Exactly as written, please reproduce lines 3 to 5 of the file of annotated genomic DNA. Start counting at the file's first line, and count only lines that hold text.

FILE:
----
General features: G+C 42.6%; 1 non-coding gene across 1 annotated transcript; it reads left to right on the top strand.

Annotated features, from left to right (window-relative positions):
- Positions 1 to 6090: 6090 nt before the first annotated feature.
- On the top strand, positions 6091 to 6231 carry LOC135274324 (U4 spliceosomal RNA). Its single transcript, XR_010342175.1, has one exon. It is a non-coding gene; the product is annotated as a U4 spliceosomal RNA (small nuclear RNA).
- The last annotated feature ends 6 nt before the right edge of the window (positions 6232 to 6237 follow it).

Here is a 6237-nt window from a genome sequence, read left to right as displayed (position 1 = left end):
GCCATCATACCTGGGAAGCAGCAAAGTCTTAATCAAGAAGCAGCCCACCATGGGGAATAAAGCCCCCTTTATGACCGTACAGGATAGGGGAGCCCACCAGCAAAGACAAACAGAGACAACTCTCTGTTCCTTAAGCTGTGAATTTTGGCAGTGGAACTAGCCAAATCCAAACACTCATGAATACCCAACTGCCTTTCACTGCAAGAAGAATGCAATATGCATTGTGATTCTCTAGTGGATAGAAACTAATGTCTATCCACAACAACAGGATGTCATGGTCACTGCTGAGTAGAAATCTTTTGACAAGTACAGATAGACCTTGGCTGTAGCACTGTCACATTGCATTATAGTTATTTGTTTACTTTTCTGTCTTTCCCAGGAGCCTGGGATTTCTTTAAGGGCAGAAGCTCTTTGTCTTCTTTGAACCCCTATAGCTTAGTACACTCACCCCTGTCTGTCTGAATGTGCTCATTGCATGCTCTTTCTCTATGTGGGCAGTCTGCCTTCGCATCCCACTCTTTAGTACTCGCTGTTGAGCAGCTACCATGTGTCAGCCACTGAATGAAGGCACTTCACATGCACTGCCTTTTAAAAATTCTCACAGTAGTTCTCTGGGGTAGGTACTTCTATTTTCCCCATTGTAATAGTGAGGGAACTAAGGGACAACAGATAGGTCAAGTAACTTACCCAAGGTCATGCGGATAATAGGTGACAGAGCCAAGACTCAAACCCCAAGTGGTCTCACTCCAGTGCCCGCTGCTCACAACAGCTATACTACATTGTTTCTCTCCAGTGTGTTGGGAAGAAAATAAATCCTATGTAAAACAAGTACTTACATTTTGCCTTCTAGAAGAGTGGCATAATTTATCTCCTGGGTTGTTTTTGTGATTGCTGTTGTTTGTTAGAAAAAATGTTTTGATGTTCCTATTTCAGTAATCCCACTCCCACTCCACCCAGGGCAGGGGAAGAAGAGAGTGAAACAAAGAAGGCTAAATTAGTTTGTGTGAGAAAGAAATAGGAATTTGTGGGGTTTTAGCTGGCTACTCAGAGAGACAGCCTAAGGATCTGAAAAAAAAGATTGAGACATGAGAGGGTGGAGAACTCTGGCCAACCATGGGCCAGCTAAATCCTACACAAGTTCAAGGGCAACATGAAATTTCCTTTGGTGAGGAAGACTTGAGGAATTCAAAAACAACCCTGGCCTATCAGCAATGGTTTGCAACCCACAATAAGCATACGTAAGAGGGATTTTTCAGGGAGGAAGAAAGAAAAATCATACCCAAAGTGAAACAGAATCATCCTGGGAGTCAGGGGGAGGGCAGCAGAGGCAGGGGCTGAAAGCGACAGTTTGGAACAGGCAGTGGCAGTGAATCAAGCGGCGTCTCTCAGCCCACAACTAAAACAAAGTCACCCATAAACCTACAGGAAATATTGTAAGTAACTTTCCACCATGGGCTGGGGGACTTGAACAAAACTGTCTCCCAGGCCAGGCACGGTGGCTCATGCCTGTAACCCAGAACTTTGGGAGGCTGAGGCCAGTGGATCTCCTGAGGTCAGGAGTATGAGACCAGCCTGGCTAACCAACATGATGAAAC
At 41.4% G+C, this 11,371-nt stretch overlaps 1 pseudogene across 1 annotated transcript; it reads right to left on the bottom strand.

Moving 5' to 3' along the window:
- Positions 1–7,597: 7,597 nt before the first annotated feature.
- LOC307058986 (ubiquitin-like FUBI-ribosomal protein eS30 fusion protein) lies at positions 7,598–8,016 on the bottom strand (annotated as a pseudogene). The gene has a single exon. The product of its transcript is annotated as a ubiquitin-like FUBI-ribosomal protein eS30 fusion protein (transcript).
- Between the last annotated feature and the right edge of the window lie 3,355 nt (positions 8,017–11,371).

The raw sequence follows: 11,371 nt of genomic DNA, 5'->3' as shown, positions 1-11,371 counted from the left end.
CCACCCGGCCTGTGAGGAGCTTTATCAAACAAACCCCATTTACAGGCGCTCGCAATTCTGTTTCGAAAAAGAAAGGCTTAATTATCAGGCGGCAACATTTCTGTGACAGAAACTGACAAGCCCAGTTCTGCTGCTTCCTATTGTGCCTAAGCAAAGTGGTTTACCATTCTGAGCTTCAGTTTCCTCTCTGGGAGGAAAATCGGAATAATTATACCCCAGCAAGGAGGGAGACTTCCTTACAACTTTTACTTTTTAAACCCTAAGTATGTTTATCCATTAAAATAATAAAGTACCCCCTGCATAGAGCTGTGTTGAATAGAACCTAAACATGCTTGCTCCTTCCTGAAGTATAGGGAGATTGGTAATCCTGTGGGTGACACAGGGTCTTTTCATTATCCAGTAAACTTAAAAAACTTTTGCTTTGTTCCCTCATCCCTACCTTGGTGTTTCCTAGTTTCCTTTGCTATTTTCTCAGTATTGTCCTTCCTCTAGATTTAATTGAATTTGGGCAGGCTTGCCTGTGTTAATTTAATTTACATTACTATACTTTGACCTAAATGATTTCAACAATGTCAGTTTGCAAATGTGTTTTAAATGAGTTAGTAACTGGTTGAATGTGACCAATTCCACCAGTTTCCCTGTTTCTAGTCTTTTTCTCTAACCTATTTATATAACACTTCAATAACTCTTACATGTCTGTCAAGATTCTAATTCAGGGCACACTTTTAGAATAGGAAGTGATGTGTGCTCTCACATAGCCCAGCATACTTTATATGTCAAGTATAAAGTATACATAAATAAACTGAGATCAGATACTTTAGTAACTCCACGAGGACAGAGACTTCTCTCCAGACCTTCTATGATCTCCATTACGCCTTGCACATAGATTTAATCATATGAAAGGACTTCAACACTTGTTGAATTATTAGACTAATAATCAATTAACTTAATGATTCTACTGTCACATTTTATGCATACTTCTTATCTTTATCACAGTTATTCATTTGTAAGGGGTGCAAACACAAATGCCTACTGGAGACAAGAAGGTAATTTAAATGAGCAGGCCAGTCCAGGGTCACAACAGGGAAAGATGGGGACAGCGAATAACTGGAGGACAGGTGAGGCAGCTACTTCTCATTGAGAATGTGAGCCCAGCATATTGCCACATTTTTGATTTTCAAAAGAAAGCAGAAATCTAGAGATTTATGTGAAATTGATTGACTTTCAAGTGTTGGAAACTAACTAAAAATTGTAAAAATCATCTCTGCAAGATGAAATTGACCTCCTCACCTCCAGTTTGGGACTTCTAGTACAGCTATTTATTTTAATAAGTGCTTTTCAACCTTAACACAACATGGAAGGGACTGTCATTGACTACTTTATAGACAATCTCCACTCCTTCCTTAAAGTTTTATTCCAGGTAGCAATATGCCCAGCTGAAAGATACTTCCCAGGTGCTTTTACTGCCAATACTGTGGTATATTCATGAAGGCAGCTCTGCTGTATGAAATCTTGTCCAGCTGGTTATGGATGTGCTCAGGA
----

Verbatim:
- Positions 1 to 6090: 6090 nt before the first annotated feature.
- On the top strand, positions 6091 to 6231 carry LOC135274324 (U4 spliceosomal RNA). Its single transcript, XR_010342175.1, has one exon. It is a non-coding gene; the product is annotated as a U4 spliceosomal RNA (small nuclear RNA).
- The last annotated feature ends 6 nt before the right edge of the window (positions 6232 to 6237 follow it).